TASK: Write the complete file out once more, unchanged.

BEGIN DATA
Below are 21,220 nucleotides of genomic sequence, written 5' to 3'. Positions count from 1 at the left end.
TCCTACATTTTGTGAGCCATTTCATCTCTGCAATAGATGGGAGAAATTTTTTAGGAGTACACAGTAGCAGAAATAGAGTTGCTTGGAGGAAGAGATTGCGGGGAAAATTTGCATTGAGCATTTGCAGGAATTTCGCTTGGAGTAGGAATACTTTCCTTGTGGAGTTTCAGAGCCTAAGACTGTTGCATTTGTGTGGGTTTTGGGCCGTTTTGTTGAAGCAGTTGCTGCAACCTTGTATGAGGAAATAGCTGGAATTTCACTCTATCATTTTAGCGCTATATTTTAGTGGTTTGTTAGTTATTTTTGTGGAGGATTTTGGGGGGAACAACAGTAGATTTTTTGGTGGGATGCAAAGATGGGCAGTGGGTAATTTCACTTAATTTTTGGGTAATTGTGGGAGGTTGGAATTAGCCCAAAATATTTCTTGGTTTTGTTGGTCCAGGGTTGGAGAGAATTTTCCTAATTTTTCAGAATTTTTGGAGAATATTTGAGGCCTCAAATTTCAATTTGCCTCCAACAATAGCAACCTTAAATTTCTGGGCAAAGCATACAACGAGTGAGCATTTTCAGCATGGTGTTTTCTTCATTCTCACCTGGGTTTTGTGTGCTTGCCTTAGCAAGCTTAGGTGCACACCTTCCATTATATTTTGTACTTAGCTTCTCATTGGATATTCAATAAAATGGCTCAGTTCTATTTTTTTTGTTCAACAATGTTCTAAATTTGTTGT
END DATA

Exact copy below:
Below are 21,220 nucleotides of genomic sequence, written 5' to 3'. Positions count from 1 at the left end.
TCCTACATTTTGTGAGCCATTTCATCTCTGCAATAGATGGGAGAAATTTTTTAGGAGTACACAGTAGCAGAAATAGAGTTGCTTGGAGGAAGAGATTGCGGGGAAAATTTGCATTGAGCATTTGCAGGAATTTCGCTTGGAGTAGGAATACTTTCCTTGTGGAGTTTCAGAGCCTAAGACTGTTGCATTTGTGTGGGTTTTGGGCCGTTTTGTTGAAGCAGTTGCTGCAACCTTGTATGAGGAAATAGCTGGAATTTCACTCTATCATTTTAGCGCTATATTTTAGTGGTTTGTTAGTTATTTTTGTGGAGGATTTTGGGGGGAACAACAGTAGATTTTTTGGTGGGATGCAAAGATGGGCAGTGGGTAATTTCACTTAATTTTTGGGTAATTGTGGGAGGTTGGAATTAGCCCAAAATATTTCTTGGTTTTGTTGGTCCAGGGTTGGAGAGAATTTTCCTAATTTTTCAGAATTTTTGGAGAATATTTGAGGCCTCAAATTTCAATTTGCCTCCAACAATAGCAACCTTAAATTTCTGGGCAAAGCATACAACGAGTGAGCATTTTCAGCATGGTGTTTTCTTCATTCTCACCTGGGTTTTGTGTGCTTGCCTTAGCAAGCTTAGGTGCACACCTTCCATTATATTTTGTACTTAGCTTCTCATTGGATATTCAATAAAATGGCTCAGTTCTATTTTTTTTGTTCAACAATGTTCTAAATTTGTTGT